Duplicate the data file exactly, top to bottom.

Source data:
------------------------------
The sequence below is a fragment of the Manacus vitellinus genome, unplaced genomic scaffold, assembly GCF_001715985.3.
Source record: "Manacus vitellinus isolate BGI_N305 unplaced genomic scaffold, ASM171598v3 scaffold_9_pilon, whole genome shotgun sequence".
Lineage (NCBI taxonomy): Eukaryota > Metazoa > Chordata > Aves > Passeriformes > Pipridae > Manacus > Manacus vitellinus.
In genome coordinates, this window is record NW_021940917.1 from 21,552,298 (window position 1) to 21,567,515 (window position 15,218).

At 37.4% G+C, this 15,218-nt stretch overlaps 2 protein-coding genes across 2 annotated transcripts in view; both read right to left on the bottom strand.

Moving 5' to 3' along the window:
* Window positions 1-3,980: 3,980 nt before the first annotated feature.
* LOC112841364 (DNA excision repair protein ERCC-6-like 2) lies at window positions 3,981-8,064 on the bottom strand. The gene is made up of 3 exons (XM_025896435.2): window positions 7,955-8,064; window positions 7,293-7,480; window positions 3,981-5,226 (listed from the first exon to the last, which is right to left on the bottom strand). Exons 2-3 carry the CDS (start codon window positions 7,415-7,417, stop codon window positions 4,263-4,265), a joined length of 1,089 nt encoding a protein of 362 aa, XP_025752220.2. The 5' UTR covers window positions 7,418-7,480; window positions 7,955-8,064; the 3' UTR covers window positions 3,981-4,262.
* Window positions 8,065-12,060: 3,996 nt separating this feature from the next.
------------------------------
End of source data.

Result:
The sequence below is a fragment of the Manacus vitellinus genome, unplaced genomic scaffold, assembly GCF_001715985.3.
Source record: "Manacus vitellinus isolate BGI_N305 unplaced genomic scaffold, ASM171598v3 scaffold_9_pilon, whole genome shotgun sequence".
Lineage (NCBI taxonomy): Eukaryota > Metazoa > Chordata > Aves > Passeriformes > Pipridae > Manacus > Manacus vitellinus.
In genome coordinates, this window is record NW_021940917.1 from 21,552,298 (window position 1) to 21,567,515 (window position 15,218).

At 37.4% G+C, this 15,218-nt stretch overlaps 2 protein-coding genes across 2 annotated transcripts in view; both read right to left on the bottom strand.

Moving 5' to 3' along the window:
* Window positions 1-3,980: 3,980 nt before the first annotated feature.
* LOC112841364 (DNA excision repair protein ERCC-6-like 2) lies at window positions 3,981-8,064 on the bottom strand. The gene is made up of 3 exons (XM_025896435.2): window positions 7,955-8,064; window positions 7,293-7,480; window positions 3,981-5,226 (listed from the first exon to the last, which is right to left on the bottom strand). Exons 2-3 carry the CDS (start codon window positions 7,415-7,417, stop codon window positions 4,263-4,265), a joined length of 1,089 nt encoding a protein of 362 aa, XP_025752220.2. The 5' UTR covers window positions 7,418-7,480; window positions 7,955-8,064; the 3' UTR covers window positions 3,981-4,262.
* Window positions 8,065-12,060: 3,996 nt separating this feature from the next.